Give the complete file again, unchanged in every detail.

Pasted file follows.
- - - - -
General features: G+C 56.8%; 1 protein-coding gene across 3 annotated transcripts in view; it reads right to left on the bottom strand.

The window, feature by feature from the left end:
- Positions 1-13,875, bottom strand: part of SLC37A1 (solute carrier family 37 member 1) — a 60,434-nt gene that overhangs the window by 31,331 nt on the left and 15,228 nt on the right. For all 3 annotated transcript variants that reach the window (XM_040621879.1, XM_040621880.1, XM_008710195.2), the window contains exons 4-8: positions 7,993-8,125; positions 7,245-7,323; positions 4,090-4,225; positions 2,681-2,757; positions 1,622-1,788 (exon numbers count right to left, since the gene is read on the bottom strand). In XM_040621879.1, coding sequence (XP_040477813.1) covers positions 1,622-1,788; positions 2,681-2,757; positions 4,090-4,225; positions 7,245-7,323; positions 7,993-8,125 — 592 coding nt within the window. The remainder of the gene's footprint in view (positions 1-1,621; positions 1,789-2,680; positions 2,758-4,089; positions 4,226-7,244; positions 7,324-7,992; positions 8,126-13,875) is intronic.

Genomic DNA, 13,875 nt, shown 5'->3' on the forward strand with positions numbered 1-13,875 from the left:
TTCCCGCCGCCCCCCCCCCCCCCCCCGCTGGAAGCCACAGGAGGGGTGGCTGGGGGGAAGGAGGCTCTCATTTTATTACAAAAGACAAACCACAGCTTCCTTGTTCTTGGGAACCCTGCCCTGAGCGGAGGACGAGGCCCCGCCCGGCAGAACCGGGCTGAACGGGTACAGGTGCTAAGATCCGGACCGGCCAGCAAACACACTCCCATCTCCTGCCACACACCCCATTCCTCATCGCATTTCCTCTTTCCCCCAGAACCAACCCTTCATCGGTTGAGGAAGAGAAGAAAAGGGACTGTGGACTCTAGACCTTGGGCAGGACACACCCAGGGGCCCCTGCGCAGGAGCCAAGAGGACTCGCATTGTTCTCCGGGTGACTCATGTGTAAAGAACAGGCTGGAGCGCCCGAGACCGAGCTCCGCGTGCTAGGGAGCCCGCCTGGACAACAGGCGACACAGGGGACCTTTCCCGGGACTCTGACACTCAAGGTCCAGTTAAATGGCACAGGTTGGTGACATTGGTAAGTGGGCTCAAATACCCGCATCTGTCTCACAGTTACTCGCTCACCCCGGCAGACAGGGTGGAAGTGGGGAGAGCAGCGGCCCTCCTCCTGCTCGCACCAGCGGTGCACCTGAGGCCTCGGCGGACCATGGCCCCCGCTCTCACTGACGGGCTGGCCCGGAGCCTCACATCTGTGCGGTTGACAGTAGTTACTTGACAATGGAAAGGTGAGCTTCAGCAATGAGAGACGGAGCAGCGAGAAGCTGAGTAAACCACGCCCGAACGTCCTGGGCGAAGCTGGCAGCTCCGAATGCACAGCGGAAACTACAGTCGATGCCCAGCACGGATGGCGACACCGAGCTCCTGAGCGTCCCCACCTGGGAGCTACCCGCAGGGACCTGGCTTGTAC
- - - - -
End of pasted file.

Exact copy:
General features: G+C 56.8%; 1 protein-coding gene across 3 annotated transcripts in view; it reads right to left on the bottom strand.

The window, feature by feature from the left end:
- Positions 1-13,875, bottom strand: part of SLC37A1 (solute carrier family 37 member 1) — a 60,434-nt gene that overhangs the window by 31,331 nt on the left and 15,228 nt on the right. For all 3 annotated transcript variants that reach the window (XM_040621879.1, XM_040621880.1, XM_008710195.2), the window contains exons 4-8: positions 7,993-8,125; positions 7,245-7,323; positions 4,090-4,225; positions 2,681-2,757; positions 1,622-1,788 (exon numbers count right to left, since the gene is read on the bottom strand). In XM_040621879.1, coding sequence (XP_040477813.1) covers positions 1,622-1,788; positions 2,681-2,757; positions 4,090-4,225; positions 7,245-7,323; positions 7,993-8,125 — 592 coding nt within the window. The remainder of the gene's footprint in view (positions 1-1,621; positions 1,789-2,680; positions 2,758-4,089; positions 4,226-7,244; positions 7,324-7,992; positions 8,126-13,875) is intronic.

Genomic DNA, 13,875 nt, shown 5'->3' on the forward strand with positions numbered 1-13,875 from the left:
TTCCCGCCGCCCCCCCCCCCCCCCCCGCTGGAAGCCACAGGAGGGGTGGCTGGGGGGAAGGAGGCTCTCATTTTATTACAAAAGACAAACCACAGCTTCCTTGTTCTTGGGAACCCTGCCCTGAGCGGAGGACGAGGCCCCGCCCGGCAGAACCGGGCTGAACGGGTACAGGTGCTAAGATCCGGACCGGCCAGCAAACACACTCCCATCTCCTGCCACACACCCCATTCCTCATCGCATTTCCTCTTTCCCCCAGAACCAACCCTTCATCGGTTGAGGAAGAGAAGAAAAGGGACTGTGGACTCTAGACCTTGGGCAGGACACACCCAGGGGCCCCTGCGCAGGAGCCAAGAGGACTCGCATTGTTCTCCGGGTGACTCATGTGTAAAGAACAGGCTGGAGCGCCCGAGACCGAGCTCCGCGTGCTAGGGAGCCCGCCTGGACAACAGGCGACACAGGGGACCTTTCCCGGGACTCTGACACTCAAGGTCCAGTTAAATGGCACAGGTTGGTGACATTGGTAAGTGGGCTCAAATACCCGCATCTGTCTCACAGTTACTCGCTCACCCCGGCAGACAGGGTGGAAGTGGGGAGAGCAGCGGCCCTCCTCCTGCTCGCACCAGCGGTGCACCTGAGGCCTCGGCGGACCATGGCCCCCGCTCTCACTGACGGGCTGGCCCGGAGCCTCACATCTGTGCGGTTGACAGTAGTTACTTGACAATGGAAAGGTGAGCTTCAGCAATGAGAGACGGAGCAGCGAGAAGCTGAGTAAACCACGCCCGAACGTCCTGGGCGAAGCTGGCAGCTCCGAATGCACAGCGGAAACTACAGTCGATGCCCAGCACGGATGGCGACACCGAGCTCCTGAGCGTCCCCACCTGGGAGCTACCCGCAGGGACCTGGCTTGTAC